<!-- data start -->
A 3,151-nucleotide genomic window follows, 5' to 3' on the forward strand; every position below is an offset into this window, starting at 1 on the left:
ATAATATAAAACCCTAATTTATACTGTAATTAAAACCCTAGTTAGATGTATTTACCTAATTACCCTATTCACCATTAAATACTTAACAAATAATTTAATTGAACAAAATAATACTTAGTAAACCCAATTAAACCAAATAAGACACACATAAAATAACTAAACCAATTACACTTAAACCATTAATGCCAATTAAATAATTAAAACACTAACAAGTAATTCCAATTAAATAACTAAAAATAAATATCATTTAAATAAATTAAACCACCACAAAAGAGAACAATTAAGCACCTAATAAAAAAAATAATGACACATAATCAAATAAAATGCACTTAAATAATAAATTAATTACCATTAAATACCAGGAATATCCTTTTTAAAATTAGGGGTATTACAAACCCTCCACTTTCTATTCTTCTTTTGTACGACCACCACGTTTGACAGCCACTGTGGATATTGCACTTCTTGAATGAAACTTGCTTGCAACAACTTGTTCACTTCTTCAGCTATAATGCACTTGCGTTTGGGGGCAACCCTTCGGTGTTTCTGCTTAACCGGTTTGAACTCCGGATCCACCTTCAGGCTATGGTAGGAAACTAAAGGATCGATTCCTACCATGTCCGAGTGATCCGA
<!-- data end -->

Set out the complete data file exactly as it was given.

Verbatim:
A 3,151-nucleotide genomic window follows, 5' to 3' on the forward strand; every position below is an offset into this window, starting at 1 on the left:
ATAATATAAAACCCTAATTTATACTGTAATTAAAACCCTAGTTAGATGTATTTACCTAATTACCCTATTCACCATTAAATACTTAACAAATAATTTAATTGAACAAAATAATACTTAGTAAACCCAATTAAACCAAATAAGACACACATAAAATAACTAAACCAATTACACTTAAACCATTAATGCCAATTAAATAATTAAAACACTAACAAGTAATTCCAATTAAATAACTAAAAATAAATATCATTTAAATAAATTAAACCACCACAAAAGAGAACAATTAAGCACCTAATAAAAAAAATAATGACACATAATCAAATAAAATGCACTTAAATAATAAATTAATTACCATTAAATACCAGGAATATCCTTTTTAAAATTAGGGGTATTACAAACCCTCCACTTTCTATTCTTCTTTTGTACGACCACCACGTTTGACAGCCACTGTGGATATTGCACTTCTTGAATGAAACTTGCTTGCAACAACTTGTTCACTTCTTCAGCTATAATGCACTTGCGTTTGGGGGCAACCCTTCGGTGTTTCTGCTTAACCGGTTTGAACTCCGGATCCACCTTCAGGCTATGGTAGGAAACTAAAGGATCGATTCCTACCATGTCCGAGTGATCCGA